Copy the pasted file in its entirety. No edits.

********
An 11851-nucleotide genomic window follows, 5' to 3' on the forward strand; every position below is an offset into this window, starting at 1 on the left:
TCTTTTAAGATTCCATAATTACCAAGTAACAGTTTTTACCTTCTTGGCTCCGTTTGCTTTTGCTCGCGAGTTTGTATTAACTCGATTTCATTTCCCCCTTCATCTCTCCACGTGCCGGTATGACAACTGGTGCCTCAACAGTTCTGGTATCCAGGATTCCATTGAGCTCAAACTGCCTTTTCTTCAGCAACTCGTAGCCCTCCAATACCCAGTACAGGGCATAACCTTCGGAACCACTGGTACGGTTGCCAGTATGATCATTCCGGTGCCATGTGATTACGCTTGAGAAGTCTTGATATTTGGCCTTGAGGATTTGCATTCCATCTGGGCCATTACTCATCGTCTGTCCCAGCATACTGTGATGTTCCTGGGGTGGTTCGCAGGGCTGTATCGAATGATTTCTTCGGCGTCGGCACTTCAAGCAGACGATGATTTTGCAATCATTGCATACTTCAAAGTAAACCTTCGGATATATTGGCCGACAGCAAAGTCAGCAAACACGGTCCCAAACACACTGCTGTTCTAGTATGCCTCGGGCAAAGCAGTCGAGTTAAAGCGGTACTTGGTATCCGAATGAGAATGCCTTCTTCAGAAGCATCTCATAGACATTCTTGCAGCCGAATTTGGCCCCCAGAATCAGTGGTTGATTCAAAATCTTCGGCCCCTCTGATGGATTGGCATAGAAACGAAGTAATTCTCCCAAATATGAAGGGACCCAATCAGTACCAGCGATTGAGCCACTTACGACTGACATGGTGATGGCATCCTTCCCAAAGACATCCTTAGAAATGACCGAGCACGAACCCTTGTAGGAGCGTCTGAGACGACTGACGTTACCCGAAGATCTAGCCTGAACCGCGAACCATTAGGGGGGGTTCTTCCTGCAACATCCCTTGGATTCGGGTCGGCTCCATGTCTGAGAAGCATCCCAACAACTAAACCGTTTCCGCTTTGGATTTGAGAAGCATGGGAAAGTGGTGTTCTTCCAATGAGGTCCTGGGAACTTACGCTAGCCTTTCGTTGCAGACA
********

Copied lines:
An 11851-nucleotide genomic window follows, 5' to 3' on the forward strand; every position below is an offset into this window, starting at 1 on the left:
TCTTTTAAGATTCCATAATTACCAAGTAACAGTTTTTACCTTCTTGGCTCCGTTTGCTTTTGCTCGCGAGTTTGTATTAACTCGATTTCATTTCCCCCTTCATCTCTCCACGTGCCGGTATGACAACTGGTGCCTCAACAGTTCTGGTATCCAGGATTCCATTGAGCTCAAACTGCCTTTTCTTCAGCAACTCGTAGCCCTCCAATACCCAGTACAGGGCATAACCTTCGGAACCACTGGTACGGTTGCCAGTATGATCATTCCGGTGCCATGTGATTACGCTTGAGAAGTCTTGATATTTGGCCTTGAGGATTTGCATTCCATCTGGGCCATTACTCATCGTCTGTCCCAGCATACTGTGATGTTCCTGGGGTGGTTCGCAGGGCTGTATCGAATGATTTCTTCGGCGTCGGCACTTCAAGCAGACGATGATTTTGCAATCATTGCATACTTCAAAGTAAACCTTCGGATATATTGGCCGACAGCAAAGTCAGCAAACACGGTCCCAAACACACTGCTGTTCTAGTATGCCTCGGGCAAAGCAGTCGAGTTAAAGCGGTACTTGGTATCCGAATGAGAATGCCTTCTTCAGAAGCATCTCATAGACATTCTTGCAGCCGAATTTGGCCCCCAGAATCAGTGGTTGATTCAAAATCTTCGGCCCCTCTGATGGATTGGCATAGAAACGAAGTAATTCTCCCAAATATGAAGGGACCCAATCAGTACCAGCGATTGAGCCACTTACGACTGACATGGTGATGGCATCCTTCCCAAAGACATCCTTAGAAATGACCGAGCACGAACCCTTGTAGGAGCGTCTGAGACGACTGACGTTACCCGAAGATCTAGCCTGAACCGCGAACCATTAGGGGGGGTTCTTCCTGCAACATCCCTTGGATTCGGGTCGGCTCCATGTCTGAGAAGCATCCCAACAACTAAACCGTTTCCGCTTTGGATTTGAGAAGCATGGGAAAGTGGTGTTCTTCCAATGAGGTCCTGGGAACTTACGCTAGCCTTTCGTTGCAGACA